Pharmacy Careers
Volume 0

Ms.Wawrzyn is the Norris Health CenterPharmacy Manager and the Introduction to the Practice of Pharmacy Course Instructor at the University of Wisconsin-Milwaukee.

THE FUTURISTS AT DISNEY WORLD have conjured up a compelling vision of health care for the ?community of the future? in their Celebration Health exhibit. A futuristic pharmacy is ideally placed, literally, at the center of the facility. Pharmacists are showcased providing drug monitoring, patient education, health screening, and vital linkages to other health care professionals. While Celebration Health gives us a glimpse of the pharmacy of the future, some pharmacists are in a position to shape the health care consumers of the future as they serve their young patients at college health centers. College health is a unique, interesting, and challenging practice environment in which pharmacists work with young people just as they are beginning to shoulder responsibility for their own health care and wellness.

College health clinics vary widely in size and services. Models range from first aid stations employing a single nurse, to large multispecialty clinics with hundreds of employees. Some serve only students, as is the case at the University of Wisconsin?Milwaukee; others serve faculty and the community as well. Some take insurance, others do not, but all strive to keep costs as low as possible to make their services accessible to students. All share the opportunity to reach their patients at a very ?teachable moment? in a setting where they have the opportunity to work with other health care providers and educators.

Much of the focus in the college health setting is on acute care (eg, upper respiratory infections, urinary tract infections, etc) and on women?s health (eg, annual OB/GYN visits and birth control). Sexually transmitted diseases also are an important issue. Although chronic diseases are less prevalent than in other practice settings, college health professionals are in the enviable position of being able to deal with chronic disease at the front end. For instance, diet, behavioral changes, and drugs may be introduced that can stem the tide of metabolic syndrome (eg, diabetes, hyperlipidemia, and hypertension). The ability to partner with many other health care professionals puts pharmacists in the fortunate position of being part of a multidisciplinary team focused on prevention and treating the whole person.

In a speech focused on the future of health care, Steven Schroeder, MD, former president and chief executive officer of the Robert Wood Johnson Foundation, predicted that, thanks to improved sanitation, antibiotics, and vaccines, infectious disease will no longer be the ?scourge of humanity.? With a lengthening human life span, chronic illnesses like heart disease, stroke, cancer, emphysema, and diabetes will be the challenge in the future. According to studies of the determinants of premature death, behavior will be the most influential (50%), distantly trailed by genetics (20%), environment/ social circumstance (20%), and health care (10%). Behavior is now a factor in each of the 9 most common causes of loss of potential years of life. Changing negative health behaviors will become increasingly important. College health pharmacists are situated in an environment where they are players in the arena of what matters most.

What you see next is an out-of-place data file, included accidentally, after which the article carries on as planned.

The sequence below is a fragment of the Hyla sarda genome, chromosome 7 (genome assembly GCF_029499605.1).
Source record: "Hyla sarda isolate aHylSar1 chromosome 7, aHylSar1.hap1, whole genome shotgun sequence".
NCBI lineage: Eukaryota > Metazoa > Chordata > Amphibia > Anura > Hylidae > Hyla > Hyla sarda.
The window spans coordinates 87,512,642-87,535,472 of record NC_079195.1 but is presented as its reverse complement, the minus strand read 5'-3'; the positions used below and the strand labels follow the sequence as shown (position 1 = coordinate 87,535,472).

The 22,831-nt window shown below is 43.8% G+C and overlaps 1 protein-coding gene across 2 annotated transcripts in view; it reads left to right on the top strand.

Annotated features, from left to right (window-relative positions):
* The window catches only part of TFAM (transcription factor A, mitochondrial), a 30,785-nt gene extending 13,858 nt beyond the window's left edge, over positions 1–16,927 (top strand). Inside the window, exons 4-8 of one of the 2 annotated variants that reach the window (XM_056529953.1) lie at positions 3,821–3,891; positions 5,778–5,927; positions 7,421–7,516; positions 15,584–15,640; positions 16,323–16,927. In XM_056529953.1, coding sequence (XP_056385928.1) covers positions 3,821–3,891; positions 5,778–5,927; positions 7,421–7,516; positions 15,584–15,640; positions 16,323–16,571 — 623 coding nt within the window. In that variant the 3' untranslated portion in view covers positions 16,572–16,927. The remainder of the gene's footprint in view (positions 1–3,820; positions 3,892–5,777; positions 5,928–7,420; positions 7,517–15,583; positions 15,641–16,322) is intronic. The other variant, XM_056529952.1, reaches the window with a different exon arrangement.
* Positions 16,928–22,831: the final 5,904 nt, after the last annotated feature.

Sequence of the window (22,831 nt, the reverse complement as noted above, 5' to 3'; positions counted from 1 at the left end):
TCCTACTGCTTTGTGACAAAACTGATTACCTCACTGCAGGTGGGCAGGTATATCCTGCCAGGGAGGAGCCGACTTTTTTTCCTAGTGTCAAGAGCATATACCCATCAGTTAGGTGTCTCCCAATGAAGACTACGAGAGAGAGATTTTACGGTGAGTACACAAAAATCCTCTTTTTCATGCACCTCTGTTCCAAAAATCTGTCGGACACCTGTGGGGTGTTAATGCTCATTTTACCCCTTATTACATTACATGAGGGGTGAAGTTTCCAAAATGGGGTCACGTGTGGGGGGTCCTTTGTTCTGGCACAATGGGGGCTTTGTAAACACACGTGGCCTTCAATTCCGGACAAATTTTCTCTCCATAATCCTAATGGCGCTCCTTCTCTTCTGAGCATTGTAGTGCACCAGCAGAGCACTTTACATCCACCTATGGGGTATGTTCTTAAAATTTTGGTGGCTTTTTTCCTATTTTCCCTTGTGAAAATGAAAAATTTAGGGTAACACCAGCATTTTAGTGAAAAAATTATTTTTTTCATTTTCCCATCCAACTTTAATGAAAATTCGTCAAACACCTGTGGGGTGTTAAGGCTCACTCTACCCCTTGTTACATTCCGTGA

Immunizations and vaccines are a larger area of focus in college health than they are in many other areas of pharmacy practice. The protection provided by some early childhood vaccines can wear off, making college students a target for booster vaccinations. Pertussis, for instance, is a disease on the rise among adolescents and young adults, which is why the Centers for Disease Control and Prevention is recommending a booster dose of tetanus-diptheria-pertussis vaccine. Last year?s mumps outbreak put renewed focus on the importance of getting the entire recommended series of measles, mumps, and rubella vaccine. Meningococcal vaccine is recommended for previously unvaccinated college freshmen living in dormitories. The new human papillomavirus vaccine is recommended for sexually active women as a way to prevent cervical cancer.

Changes are afoot on the nation?s campuses. In national discussions about the role of universities in the 21st century, a consensus has developed around the value of universities going beyond outreach and service to active engagement. In its report, The Engaged Institution, the Kellogg Commission charged universities to ?redesign their teaching, research, extension, and service functions to become more sympathetically and productively involved in their communities.? Colleges are looking outward to their communities. What has existed as a unique pharmacy practice setting is becoming even more exciting. Give college health a closer look.

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